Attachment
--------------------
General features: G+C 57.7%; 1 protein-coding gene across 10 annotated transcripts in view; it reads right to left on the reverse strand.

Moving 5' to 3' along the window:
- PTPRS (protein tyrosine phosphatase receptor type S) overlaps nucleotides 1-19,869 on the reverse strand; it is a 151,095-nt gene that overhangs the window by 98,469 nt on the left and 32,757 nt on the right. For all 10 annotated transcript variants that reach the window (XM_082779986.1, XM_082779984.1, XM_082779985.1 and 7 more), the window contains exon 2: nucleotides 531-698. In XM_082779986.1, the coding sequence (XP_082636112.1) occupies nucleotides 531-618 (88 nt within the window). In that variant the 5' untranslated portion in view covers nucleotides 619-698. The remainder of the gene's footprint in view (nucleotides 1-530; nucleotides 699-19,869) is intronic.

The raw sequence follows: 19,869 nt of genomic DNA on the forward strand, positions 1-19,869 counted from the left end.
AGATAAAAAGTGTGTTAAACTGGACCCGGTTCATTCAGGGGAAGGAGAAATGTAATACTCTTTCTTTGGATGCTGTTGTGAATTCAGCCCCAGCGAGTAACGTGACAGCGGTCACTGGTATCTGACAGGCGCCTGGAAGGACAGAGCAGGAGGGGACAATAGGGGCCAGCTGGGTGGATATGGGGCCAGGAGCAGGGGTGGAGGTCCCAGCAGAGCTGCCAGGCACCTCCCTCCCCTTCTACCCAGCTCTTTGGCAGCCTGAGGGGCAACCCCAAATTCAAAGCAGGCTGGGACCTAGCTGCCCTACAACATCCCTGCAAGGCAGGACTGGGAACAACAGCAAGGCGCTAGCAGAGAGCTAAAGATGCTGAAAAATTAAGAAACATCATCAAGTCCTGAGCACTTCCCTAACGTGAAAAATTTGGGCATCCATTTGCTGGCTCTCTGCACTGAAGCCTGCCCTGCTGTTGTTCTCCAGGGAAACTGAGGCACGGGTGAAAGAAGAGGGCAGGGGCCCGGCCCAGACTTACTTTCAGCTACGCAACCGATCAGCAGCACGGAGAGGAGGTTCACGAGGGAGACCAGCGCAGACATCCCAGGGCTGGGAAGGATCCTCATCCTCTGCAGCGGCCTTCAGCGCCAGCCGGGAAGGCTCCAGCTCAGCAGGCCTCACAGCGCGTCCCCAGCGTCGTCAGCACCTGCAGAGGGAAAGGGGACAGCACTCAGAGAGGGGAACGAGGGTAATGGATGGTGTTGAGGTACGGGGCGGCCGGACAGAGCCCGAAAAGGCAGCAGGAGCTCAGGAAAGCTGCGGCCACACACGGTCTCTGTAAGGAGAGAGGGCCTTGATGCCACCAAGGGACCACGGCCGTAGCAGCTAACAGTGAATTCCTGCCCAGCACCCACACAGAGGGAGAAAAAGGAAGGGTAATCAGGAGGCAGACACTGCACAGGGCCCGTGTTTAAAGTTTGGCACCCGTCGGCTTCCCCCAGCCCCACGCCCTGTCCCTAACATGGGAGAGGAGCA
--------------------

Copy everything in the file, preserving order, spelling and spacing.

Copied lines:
General features: G+C 57.7%; 1 protein-coding gene across 10 annotated transcripts in view; it reads right to left on the reverse strand.

Moving 5' to 3' along the window:
- PTPRS (protein tyrosine phosphatase receptor type S) overlaps nucleotides 1-19,869 on the reverse strand; it is a 151,095-nt gene that overhangs the window by 98,469 nt on the left and 32,757 nt on the right. For all 10 annotated transcript variants that reach the window (XM_082779986.1, XM_082779984.1, XM_082779985.1 and 7 more), the window contains exon 2: nucleotides 531-698. In XM_082779986.1, the coding sequence (XP_082636112.1) occupies nucleotides 531-618 (88 nt within the window). In that variant the 5' untranslated portion in view covers nucleotides 619-698. The remainder of the gene's footprint in view (nucleotides 1-530; nucleotides 699-19,869) is intronic.

The raw sequence follows: 19,869 nt of genomic DNA on the forward strand, positions 1-19,869 counted from the left end.
AGATAAAAAGTGTGTTAAACTGGACCCGGTTCATTCAGGGGAAGGAGAAATGTAATACTCTTTCTTTGGATGCTGTTGTGAATTCAGCCCCAGCGAGTAACGTGACAGCGGTCACTGGTATCTGACAGGCGCCTGGAAGGACAGAGCAGGAGGGGACAATAGGGGCCAGCTGGGTGGATATGGGGCCAGGAGCAGGGGTGGAGGTCCCAGCAGAGCTGCCAGGCACCTCCCTCCCCTTCTACCCAGCTCTTTGGCAGCCTGAGGGGCAACCCCAAATTCAAAGCAGGCTGGGACCTAGCTGCCCTACAACATCCCTGCAAGGCAGGACTGGGAACAACAGCAAGGCGCTAGCAGAGAGCTAAAGATGCTGAAAAATTAAGAAACATCATCAAGTCCTGAGCACTTCCCTAACGTGAAAAATTTGGGCATCCATTTGCTGGCTCTCTGCACTGAAGCCTGCCCTGCTGTTGTTCTCCAGGGAAACTGAGGCACGGGTGAAAGAAGAGGGCAGGGGCCCGGCCCAGACTTACTTTCAGCTACGCAACCGATCAGCAGCACGGAGAGGAGGTTCACGAGGGAGACCAGCGCAGACATCCCAGGGCTGGGAAGGATCCTCATCCTCTGCAGCGGCCTTCAGCGCCAGCCGGGAAGGCTCCAGCTCAGCAGGCCTCACAGCGCGTCCCCAGCGTCGTCAGCACCTGCAGAGGGAAAGGGGACAGCACTCAGAGAGGGGAACGAGGGTAATGGATGGTGTTGAGGTACGGGGCGGCCGGACAGAGCCCGAAAAGGCAGCAGGAGCTCAGGAAAGCTGCGGCCACACACGGTCTCTGTAAGGAGAGAGGGCCTTGATGCCACCAAGGGACCACGGCCGTAGCAGCTAACAGTGAATTCCTGCCCAGCACCCACACAGAGGGAGAAAAAGGAAGGGTAATCAGGAGGCAGACACTGCACAGGGCCCGTGTTTAAAGTTTGGCACCCGTCGGCTTCCCCCAGCCCCACGCCCTGTCCCTAACATGGGAGAGGAGCA